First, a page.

Canadians want COVID-19 vaccine made mandatory once available

Jul 28, 2020 | COVID-19, News

COVID-19 Vaccine
57 per cent of Canadians want the application of an approved vaccine for COVID-19 to be mandatory. (REUTERS/Dado Ruvic)
Abigael Ruto

More Canadians than Americans want a COVID-19 vaccine made mandatory to all upon availability, a survey shows.

Between the two nations, 57 per cent of Canadians want the vaccine to be compulsory, compared to 51 per cent of Americans, the survey by Leger found.

A contributing factor to these numbers is based on the confidence and trust in governments and how they have handled the pandemic, said Christian Bourque, the executive vice president at Leger Opinion.

“Numbers in Canada both provincially and federally show that we tend to be more trustworthy of governments in general,” he said.

A more positive response on personal willingness to get vaccinated was recorded from both countries.

“A 10 per cent difference between Americans and Canadians showed that 70 per cent of Canada’s population will be willing to get vaccinated, while 60 per cent of Americans agreed to taking a vaccine,” Bourque said.

The study, a collaboration between Leger Opinion and the Association for Canadian Studies (ASC), was released on July 27.

The results have a margin error of about 2.5 per cent, 19 times out of 20 in Canadian population and about 3.1 per cent, 19 out of 20 times in the American sample, survey said.

The web survey sampled 1,517 adult Canadians and 1,004 American adults between July 24 and 26, 2020.

Since the pandemic, many institutions are racing to try and produce a vaccine and about 164 vaccines have been tracked by World Health Organization (WHO).

Vaccines normally take years to develop and test for large populations, but scientists are optimistic to find one within 12 and 18 months, WHO said.

As schools plan to reopen, Americans are more worried about sending their children to school come fall, survey said.

Children, wearing protective face masks amid the Coronavirus disease (COVID-19) outbreak, study at a school room where plastic sheets are installed on desks at Takanedai Daisan elementary school in in Funabashi, east of Tokyo. The school practices various methods of social distancing in order to prevent the infection. (REUTERS/Kim Kyung-Hoon)

Research showed that 51 per cent of the U.S. population is concerned on kids resuming classes in person.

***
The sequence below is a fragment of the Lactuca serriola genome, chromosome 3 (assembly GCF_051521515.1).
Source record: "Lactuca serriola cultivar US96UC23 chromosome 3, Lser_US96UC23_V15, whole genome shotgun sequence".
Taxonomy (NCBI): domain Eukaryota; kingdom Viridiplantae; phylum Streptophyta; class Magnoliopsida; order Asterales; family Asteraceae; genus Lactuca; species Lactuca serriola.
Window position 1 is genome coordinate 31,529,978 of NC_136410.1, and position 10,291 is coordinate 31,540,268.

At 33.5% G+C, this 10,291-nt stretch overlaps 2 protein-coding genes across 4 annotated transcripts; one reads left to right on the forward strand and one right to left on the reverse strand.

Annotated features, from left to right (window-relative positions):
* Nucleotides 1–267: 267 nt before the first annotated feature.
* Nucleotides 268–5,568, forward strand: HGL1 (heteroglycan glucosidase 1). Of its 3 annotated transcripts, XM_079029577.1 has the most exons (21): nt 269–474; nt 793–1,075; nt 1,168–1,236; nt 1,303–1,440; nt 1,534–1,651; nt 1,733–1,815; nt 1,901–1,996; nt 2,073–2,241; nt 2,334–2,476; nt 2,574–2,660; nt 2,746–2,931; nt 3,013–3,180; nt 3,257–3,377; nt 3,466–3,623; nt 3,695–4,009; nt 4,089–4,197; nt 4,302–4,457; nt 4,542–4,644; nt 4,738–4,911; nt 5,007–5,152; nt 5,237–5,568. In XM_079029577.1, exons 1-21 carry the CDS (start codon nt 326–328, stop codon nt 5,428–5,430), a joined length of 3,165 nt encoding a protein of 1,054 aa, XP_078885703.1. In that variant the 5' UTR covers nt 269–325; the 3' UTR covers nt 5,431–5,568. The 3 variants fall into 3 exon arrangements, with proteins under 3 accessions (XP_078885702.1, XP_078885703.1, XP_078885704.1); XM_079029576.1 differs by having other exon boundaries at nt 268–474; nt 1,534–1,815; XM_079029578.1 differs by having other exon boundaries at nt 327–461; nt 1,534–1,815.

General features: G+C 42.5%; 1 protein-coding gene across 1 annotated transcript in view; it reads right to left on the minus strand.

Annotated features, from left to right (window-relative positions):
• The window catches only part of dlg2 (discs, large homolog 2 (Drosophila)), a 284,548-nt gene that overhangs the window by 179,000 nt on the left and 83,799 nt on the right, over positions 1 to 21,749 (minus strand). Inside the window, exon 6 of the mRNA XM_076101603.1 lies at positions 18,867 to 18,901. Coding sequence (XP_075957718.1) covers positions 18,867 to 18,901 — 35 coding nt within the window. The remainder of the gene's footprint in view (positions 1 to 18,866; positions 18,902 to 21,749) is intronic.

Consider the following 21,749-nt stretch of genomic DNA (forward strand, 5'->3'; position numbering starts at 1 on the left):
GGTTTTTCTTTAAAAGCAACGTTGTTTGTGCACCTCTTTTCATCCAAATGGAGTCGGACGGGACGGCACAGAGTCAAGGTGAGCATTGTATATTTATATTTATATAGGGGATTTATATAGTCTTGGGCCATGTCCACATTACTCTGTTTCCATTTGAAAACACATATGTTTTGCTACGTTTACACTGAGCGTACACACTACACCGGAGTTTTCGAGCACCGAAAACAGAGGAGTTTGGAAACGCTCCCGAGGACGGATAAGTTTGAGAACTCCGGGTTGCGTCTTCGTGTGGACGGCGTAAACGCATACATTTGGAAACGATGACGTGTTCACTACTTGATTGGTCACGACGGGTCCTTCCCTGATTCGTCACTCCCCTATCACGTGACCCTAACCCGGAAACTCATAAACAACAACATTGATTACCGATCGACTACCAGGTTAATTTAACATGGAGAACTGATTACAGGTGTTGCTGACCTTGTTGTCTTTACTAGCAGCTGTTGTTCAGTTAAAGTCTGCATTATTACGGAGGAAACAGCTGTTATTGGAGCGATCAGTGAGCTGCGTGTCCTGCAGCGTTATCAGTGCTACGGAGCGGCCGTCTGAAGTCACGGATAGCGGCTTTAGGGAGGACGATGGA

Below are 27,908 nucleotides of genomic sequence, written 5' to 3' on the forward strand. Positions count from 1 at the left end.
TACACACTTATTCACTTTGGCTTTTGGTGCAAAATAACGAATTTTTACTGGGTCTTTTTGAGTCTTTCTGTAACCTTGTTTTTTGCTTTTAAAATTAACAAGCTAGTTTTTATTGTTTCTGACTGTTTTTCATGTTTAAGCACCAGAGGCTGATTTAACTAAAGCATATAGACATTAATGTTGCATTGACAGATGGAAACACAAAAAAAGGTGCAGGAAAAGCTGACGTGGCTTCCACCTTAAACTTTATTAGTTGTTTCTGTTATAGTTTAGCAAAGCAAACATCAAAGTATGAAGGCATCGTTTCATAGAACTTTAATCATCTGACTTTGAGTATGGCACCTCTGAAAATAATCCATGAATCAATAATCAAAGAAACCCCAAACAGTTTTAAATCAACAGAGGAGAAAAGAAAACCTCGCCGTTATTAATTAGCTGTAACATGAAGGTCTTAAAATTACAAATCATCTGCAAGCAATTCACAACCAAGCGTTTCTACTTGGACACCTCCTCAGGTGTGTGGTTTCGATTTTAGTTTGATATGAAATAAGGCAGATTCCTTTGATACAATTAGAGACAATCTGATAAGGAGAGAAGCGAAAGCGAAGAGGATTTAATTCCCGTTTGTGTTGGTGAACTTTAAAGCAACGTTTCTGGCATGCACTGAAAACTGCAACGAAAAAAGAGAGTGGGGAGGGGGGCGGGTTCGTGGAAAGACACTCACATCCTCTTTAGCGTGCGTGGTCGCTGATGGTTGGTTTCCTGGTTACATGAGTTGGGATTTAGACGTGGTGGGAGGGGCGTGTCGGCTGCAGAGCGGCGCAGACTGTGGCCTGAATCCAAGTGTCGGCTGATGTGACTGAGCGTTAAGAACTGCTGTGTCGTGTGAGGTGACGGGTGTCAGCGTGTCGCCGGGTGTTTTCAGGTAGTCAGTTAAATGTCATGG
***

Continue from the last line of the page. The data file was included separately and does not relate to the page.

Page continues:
“A majority of parents believe that we cannot go back to a full classroom,” Bourque said. “They would prefer half or even a third of a regular classroom size going back with more of them preferring a hybrid model where children do online and attend school physically on select days.”

The research also found Americans wants to keep their children at home when school reopens in fall.

“Many Americans do not trust the current president and his handling of the current crisis…,” Bourque said. “Forty-four per cent prefer their kids be at home as opposed to 41 per cent who are willing to sent them to school.”

Canadians revealed they are ready to let their children return to school.

But 18 per cent of Canadians say they’ll keep their kids at home while 23 per cent say they are not sure, the survey reported.

“A lot of parents at this stage are probably still confused about exactly what will happen in a month from now,” Bourque said.

The research concluded more Americans than Canadians want strict COVID-19 safety measures be applied to children, staff and teachers at school.

Eighty-two per cent of the U.S. sample want children to wear face masks while on 65 per cent of Canadians approved of the proposal, the survey showed.

Another 87 per cent of Americans compared to 81 per cent of Canadians want teachers and staff to have protective masks on.

“People are somewhat divided. I am guessing whatever system is proposed by governments, there will be people in support of and there will be people opposed to it no matter what,” Bourque said.

Below is a summary of the survey.

Canadians are likely to take COVID-19 vaccine because they trust their government more than Americans experts say. Abigael Ruto